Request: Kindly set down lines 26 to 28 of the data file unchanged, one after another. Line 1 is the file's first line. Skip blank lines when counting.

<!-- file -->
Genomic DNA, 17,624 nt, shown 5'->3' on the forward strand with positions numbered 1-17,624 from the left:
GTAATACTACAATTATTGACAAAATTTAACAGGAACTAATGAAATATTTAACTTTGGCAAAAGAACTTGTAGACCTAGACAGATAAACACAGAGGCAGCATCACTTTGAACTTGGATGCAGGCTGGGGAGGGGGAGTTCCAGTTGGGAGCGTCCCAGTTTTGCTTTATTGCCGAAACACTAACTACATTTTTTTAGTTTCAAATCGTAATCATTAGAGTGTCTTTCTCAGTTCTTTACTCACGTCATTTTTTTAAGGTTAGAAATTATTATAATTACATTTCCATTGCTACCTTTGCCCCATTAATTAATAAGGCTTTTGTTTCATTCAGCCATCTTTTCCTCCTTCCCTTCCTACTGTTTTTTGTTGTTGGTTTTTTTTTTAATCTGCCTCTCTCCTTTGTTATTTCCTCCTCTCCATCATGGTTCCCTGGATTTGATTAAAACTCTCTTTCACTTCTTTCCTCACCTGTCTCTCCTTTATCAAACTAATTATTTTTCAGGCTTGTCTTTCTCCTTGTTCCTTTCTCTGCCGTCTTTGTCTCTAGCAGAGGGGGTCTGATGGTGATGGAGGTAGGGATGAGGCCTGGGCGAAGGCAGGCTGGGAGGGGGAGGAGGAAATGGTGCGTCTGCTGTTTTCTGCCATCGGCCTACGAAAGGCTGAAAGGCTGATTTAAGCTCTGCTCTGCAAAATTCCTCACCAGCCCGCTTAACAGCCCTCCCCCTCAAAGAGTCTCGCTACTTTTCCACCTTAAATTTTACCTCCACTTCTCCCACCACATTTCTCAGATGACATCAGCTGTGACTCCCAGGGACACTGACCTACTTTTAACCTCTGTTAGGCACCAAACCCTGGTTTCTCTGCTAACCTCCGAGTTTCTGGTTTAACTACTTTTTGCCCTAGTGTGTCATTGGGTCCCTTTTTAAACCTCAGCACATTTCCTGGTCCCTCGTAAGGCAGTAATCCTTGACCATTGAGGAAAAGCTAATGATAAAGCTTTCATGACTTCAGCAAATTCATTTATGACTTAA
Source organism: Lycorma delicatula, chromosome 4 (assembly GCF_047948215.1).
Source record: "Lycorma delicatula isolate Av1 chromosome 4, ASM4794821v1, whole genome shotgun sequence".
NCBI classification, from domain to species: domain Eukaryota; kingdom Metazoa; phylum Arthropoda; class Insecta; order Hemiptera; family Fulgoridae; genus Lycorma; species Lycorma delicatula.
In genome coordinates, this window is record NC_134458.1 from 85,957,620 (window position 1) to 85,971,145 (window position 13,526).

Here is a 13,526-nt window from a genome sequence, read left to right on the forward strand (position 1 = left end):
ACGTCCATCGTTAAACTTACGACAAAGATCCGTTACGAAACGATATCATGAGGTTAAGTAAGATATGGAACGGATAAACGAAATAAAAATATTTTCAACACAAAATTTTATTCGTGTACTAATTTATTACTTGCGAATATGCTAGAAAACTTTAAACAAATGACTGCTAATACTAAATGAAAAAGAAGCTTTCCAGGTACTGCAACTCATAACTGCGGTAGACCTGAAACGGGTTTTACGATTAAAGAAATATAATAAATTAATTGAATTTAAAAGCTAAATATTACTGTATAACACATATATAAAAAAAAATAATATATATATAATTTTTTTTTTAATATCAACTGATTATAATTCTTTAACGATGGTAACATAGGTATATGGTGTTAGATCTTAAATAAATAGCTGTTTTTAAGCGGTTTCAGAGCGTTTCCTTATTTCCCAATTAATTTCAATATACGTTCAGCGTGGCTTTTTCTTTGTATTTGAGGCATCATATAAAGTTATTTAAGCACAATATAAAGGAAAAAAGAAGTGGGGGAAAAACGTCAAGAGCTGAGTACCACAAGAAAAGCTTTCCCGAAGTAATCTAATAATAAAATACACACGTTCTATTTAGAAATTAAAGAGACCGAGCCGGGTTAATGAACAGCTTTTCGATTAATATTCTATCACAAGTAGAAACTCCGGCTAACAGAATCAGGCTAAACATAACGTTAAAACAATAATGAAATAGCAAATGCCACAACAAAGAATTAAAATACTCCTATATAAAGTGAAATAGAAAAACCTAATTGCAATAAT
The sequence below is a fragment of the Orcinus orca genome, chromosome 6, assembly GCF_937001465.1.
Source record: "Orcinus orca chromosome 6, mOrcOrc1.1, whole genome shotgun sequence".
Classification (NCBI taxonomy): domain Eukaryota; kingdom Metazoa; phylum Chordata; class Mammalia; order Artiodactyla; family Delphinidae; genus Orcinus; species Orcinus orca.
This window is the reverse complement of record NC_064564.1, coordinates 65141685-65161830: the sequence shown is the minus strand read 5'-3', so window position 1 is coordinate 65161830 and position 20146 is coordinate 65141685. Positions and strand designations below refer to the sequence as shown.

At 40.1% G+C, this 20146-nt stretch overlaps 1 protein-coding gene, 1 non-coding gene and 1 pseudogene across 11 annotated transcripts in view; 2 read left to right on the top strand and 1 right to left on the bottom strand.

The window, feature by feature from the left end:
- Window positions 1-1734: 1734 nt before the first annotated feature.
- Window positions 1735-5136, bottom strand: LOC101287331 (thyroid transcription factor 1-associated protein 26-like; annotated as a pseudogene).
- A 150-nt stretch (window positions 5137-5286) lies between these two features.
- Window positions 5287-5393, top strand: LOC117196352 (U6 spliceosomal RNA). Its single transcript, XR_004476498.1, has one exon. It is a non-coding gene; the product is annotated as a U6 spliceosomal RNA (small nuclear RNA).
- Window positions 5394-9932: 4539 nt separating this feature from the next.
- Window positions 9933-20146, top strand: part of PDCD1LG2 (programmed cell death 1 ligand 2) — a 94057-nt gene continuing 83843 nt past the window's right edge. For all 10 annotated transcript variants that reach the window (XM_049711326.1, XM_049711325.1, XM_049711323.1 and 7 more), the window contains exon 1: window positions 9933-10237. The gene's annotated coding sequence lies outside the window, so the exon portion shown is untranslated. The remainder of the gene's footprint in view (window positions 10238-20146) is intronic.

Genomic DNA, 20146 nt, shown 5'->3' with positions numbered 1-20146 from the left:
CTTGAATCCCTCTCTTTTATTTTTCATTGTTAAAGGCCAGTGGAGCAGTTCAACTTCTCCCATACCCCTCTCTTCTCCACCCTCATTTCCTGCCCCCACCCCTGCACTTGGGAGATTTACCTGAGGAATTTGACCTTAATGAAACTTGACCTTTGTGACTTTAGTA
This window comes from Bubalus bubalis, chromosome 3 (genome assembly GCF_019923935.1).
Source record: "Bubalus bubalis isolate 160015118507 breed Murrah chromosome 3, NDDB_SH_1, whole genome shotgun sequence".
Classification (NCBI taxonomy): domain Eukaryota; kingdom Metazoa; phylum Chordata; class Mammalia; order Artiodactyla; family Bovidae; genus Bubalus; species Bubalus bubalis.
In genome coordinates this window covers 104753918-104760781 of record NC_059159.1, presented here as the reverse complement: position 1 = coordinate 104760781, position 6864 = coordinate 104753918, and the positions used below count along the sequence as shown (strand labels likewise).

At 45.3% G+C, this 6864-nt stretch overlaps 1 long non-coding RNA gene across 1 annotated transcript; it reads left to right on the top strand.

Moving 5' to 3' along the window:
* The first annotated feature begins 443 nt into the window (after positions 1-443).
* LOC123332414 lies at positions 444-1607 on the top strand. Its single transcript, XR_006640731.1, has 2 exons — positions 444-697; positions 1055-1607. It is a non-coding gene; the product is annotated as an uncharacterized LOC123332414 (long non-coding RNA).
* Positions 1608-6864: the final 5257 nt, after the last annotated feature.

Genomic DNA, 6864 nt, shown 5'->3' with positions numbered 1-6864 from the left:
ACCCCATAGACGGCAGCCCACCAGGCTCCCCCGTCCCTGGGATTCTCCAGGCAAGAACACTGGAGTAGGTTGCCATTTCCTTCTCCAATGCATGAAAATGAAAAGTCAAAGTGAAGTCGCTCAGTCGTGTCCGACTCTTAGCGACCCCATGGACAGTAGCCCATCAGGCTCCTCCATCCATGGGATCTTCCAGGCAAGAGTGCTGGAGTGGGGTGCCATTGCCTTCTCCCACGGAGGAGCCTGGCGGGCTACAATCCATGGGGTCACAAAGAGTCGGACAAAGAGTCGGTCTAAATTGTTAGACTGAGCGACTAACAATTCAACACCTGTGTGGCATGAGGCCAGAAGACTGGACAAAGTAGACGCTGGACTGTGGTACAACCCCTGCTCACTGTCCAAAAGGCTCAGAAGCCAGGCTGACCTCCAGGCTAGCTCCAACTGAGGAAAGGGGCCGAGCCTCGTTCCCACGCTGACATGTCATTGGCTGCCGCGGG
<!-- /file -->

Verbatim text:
In genome coordinates this window covers 104753918-104760781 of record NC_059159.1, presented here as the reverse complement: position 1 = coordinate 104760781, position 6864 = coordinate 104753918, and the positions used below count along the sequence as shown (strand labels likewise).

At 45.3% G+C, this 6864-nt stretch overlaps 1 long non-coding RNA gene across 1 annotated transcript; it reads left to right on the top strand.

Moving 5' to 3' along the window: